Clindamycin

Topical Antibiotic

Pregnancy

No adverse effects of topical clindamycin were observed in animal studies to date. Clindamycin crosses the placenta when clindamycin is taken orally. When applied topically, only a small fraction of clindamycin enters the bloodstream.

If an antibiotic is needed during pregnancy, topical clindamycin may be considered, however the amount of clindamycin that enters the bloodstream is dependent on how long it is used and how large an area of skin to which it is applied. Therefore, it is important to consult your physician regarding the use of topical clindamycin during pregnancy.  

Category: B

Category A

Adequate and well-controlled studies have failed to demonstrate a risk to the fetus in the first trimester of pregnancy (and there is no evidence of risk in later trimesters).

Category B

Animal reproduction studies have failed to demonstrate a risk to the fetus and there are no adequate and well-controlled studies in pregnant women.

Category C

Animal reproduction studies have shown an adverse effect on the fetus and there are no adequate and well-controlled studies in humans, but potential benefits may warrant use of the drug in pregnant women despite potential risks.

Category D

There is positive evidence of human fetal risk based on adverse reaction data from investigational or marketing experience or studies in humans, but potential benefits may warrant use of the drug in pregnant women despite potential risks.

Category X

Studies in animals or humans have demonstrated fetal abnormalities and/or there is positive evidence of human fetal risk based on adverse reaction data from investigational or marketing experience, and the risks involved in use of the drug in pregnant women clearly outweigh potential benefits.

Breastfeeding

Excretion into human milk: Yes (after oral or intravenous dosing); unknown after topical use. 

Clindamycin may cause adverse effects related to the infant’s intestines when used orally while breastfeeding, such as diarrhea, diaper rash, thrush, or rarely bloody stool. These adverse effects are however unlikely when topical clindamycin is used. The risk of diarrhea may be increased when clindamycin is applied to the nipple area. Do not apply clindamycin to the nipple area and make sure the infant’s skin does not come into contact with the areas of skin that have been treated with clindamycin. Also, only apply water-based cream, gel or liquids to the breast to avoid possible exposure to mineral paraffins via licking.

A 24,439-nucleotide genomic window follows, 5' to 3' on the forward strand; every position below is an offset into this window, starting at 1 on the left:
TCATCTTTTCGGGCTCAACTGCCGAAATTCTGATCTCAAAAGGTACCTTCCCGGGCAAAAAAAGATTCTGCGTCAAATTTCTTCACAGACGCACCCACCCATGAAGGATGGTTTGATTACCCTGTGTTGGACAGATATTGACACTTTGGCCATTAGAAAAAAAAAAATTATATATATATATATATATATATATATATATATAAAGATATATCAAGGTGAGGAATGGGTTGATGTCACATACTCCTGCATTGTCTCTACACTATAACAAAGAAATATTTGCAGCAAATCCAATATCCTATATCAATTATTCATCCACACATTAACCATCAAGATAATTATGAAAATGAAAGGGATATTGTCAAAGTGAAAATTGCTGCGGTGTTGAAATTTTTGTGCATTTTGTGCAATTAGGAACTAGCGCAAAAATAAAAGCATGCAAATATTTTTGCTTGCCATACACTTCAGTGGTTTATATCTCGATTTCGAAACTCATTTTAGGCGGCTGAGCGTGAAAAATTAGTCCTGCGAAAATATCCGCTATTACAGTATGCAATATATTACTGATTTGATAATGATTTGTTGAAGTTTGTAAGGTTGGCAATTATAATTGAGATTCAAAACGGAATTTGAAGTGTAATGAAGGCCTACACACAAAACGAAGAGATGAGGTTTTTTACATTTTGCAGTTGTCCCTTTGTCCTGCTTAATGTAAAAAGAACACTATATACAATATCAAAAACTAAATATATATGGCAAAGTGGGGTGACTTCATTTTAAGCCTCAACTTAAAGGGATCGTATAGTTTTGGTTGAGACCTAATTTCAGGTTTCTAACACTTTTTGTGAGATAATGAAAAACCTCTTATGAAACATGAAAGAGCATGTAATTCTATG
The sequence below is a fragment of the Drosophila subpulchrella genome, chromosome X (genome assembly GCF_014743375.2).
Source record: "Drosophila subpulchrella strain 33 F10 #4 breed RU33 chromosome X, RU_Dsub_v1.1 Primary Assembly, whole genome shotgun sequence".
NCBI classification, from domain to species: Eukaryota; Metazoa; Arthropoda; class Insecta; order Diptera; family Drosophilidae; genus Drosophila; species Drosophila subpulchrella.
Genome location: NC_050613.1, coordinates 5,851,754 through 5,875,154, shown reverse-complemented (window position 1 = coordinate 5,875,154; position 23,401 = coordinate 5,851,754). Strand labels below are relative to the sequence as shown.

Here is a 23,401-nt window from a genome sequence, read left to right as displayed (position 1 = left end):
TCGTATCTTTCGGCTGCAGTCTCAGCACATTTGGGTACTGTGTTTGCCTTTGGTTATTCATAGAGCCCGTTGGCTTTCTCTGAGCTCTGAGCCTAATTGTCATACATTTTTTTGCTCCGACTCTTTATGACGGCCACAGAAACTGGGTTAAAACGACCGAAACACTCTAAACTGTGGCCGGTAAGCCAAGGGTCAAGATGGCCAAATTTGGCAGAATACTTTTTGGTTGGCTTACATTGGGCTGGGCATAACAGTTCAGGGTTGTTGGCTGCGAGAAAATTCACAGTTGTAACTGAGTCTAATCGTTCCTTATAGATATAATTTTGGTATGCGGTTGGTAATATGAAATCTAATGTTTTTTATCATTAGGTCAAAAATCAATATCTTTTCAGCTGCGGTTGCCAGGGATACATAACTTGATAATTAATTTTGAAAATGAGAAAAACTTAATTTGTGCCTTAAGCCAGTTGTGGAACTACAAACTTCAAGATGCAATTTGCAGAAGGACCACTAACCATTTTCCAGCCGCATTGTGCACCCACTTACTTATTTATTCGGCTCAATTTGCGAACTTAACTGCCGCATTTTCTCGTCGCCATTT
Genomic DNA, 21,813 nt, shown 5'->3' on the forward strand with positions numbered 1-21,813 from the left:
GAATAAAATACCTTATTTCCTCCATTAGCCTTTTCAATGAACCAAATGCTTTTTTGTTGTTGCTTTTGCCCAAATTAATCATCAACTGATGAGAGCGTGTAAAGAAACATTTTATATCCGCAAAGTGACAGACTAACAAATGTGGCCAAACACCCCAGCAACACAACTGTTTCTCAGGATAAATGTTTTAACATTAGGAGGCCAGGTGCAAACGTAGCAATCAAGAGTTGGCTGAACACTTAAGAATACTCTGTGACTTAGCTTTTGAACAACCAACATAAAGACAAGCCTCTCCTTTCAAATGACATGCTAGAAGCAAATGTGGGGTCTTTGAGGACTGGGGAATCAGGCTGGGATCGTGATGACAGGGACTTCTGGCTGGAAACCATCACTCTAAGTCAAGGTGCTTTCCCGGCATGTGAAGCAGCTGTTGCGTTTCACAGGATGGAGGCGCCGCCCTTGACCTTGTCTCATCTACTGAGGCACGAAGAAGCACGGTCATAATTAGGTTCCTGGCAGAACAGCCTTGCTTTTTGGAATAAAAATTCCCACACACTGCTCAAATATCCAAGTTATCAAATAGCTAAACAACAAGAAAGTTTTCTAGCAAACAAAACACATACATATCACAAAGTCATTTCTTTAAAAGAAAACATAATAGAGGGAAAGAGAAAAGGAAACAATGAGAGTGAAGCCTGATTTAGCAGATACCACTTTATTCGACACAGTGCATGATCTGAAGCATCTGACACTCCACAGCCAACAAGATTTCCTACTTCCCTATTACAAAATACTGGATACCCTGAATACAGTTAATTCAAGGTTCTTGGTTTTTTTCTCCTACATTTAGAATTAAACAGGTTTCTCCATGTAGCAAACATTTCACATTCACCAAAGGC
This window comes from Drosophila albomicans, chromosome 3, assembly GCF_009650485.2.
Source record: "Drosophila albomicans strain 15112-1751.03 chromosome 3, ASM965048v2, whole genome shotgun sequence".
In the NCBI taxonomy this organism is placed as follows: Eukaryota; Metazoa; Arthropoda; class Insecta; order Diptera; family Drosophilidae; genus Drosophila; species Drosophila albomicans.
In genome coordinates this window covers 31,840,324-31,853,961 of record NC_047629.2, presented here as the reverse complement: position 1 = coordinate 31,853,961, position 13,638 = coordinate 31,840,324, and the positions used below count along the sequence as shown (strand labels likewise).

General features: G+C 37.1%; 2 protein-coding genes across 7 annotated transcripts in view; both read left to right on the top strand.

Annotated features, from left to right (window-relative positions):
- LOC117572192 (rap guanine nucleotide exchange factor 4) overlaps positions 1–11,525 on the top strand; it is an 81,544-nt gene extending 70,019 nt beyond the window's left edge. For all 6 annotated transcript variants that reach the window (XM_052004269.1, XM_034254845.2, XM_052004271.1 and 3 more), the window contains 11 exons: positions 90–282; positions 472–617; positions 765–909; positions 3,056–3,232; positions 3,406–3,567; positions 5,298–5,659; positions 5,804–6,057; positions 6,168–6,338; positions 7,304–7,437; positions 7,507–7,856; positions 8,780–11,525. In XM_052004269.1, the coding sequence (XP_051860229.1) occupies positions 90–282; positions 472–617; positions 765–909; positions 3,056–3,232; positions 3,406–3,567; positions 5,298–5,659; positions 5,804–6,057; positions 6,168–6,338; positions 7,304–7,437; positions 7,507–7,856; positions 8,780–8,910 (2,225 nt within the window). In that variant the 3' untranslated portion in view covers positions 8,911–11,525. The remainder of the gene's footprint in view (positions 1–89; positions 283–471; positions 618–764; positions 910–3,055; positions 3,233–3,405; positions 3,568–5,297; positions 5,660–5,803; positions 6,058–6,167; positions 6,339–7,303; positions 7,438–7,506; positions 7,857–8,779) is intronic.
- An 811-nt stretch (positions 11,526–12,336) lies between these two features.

If an antibiotic is needed during breastfeeding, topical clindamycin may be considered, however, the amount of clindamycin that enters the bloodstream is dependent on how long it is used and how large an area of skin to which it is applied. Therefore, it is important to consult your physician regarding the use of topical clindamycin during breastfeeding.  

If you are breastfeeding, speak with your physician before you use clindamycin. Weigh the benefits against potential risks before using clindamycin while breastfeeding. 

References
  1. Medlineplus.gov. (2018). Clindamycin Topical: MedlinePlus Drug Information. [online] Available at: https://medlineplus.gov/druginfo/meds/a609005.html [Accessed 16 Apr. 2018].
  2. Ncbi.nlm.nih.gov. (2018). Clindamycin (topical route). [online] Available at:https://www.ncbi.nlm.nih.gov/pubmedhealth/PMH0044546/ . [Accessed 16 Apr. 2018].
  3. Toxnet.nlm.nih.gov. (2018). Clindamcyin. [online] Available at: https://toxnet.nlm.nih.gov/cgi-bin/sis/search2/f?./temp/~KXyUEZ:1. [Accessed 16 Apr. 2018].
  4. Uptodate.com. (2018). Clindamycin (topical). [online] Available at: https://www.uptodate.com/contents/clindamycin-topical-patient-drug-information?search=clindamycin%20topical&source=search_result&selectedTitle=5~34&usage_type=default&display_rank=5. [Accessed 16 Apr. 2018].
  5. Epocrates.com. (2018). Clindamycin. [online] Available at: https://online.epocrates.com/drugs/51010/clindamycin-topical/Monograph. [Accessed 16 Apr. 2018].